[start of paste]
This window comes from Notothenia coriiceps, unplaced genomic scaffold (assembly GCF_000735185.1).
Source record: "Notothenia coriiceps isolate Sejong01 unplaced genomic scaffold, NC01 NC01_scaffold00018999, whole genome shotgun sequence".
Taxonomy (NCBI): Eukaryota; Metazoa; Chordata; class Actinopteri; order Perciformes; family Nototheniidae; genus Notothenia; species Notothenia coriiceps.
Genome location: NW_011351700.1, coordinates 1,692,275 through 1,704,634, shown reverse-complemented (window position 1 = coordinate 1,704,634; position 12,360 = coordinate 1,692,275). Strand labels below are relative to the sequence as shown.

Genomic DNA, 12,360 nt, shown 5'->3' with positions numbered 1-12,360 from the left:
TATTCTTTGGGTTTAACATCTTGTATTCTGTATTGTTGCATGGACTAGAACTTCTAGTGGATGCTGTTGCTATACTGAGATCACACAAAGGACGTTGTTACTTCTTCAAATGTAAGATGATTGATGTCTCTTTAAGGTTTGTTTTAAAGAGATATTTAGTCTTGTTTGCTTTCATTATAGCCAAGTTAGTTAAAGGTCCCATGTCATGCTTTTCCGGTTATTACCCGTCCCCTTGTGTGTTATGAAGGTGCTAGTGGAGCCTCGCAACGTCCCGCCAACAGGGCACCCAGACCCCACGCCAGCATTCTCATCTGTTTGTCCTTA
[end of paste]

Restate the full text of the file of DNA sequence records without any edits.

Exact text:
This window comes from Notothenia coriiceps, unplaced genomic scaffold (assembly GCF_000735185.1).
Source record: "Notothenia coriiceps isolate Sejong01 unplaced genomic scaffold, NC01 NC01_scaffold00018999, whole genome shotgun sequence".
Taxonomy (NCBI): Eukaryota; Metazoa; Chordata; class Actinopteri; order Perciformes; family Nototheniidae; genus Notothenia; species Notothenia coriiceps.
Genome location: NW_011351700.1, coordinates 1,692,275 through 1,704,634, shown reverse-complemented (window position 1 = coordinate 1,704,634; position 12,360 = coordinate 1,692,275). Strand labels below are relative to the sequence as shown.

Genomic DNA, 12,360 nt, shown 5'->3' with positions numbered 1-12,360 from the left:
TATTCTTTGGGTTTAACATCTTGTATTCTGTATTGTTGCATGGACTAGAACTTCTAGTGGATGCTGTTGCTATACTGAGATCACACAAAGGACGTTGTTACTTCTTCAAATGTAAGATGATTGATGTCTCTTTAAGGTTTGTTTTAAAGAGATATTTAGTCTTGTTTGCTTTCATTATAGCCAAGTTAGTTAAAGGTCCCATGTCATGCTTTTCCGGTTATTACCCGTCCCCTTGTGTGTTATGAAGGTGCTAGTGGAGCCTCGCAACGTCCCGCCAACAGGGCACCCAGACCCCACGCCAGCATTCTCATCTGTTTGTCCTTA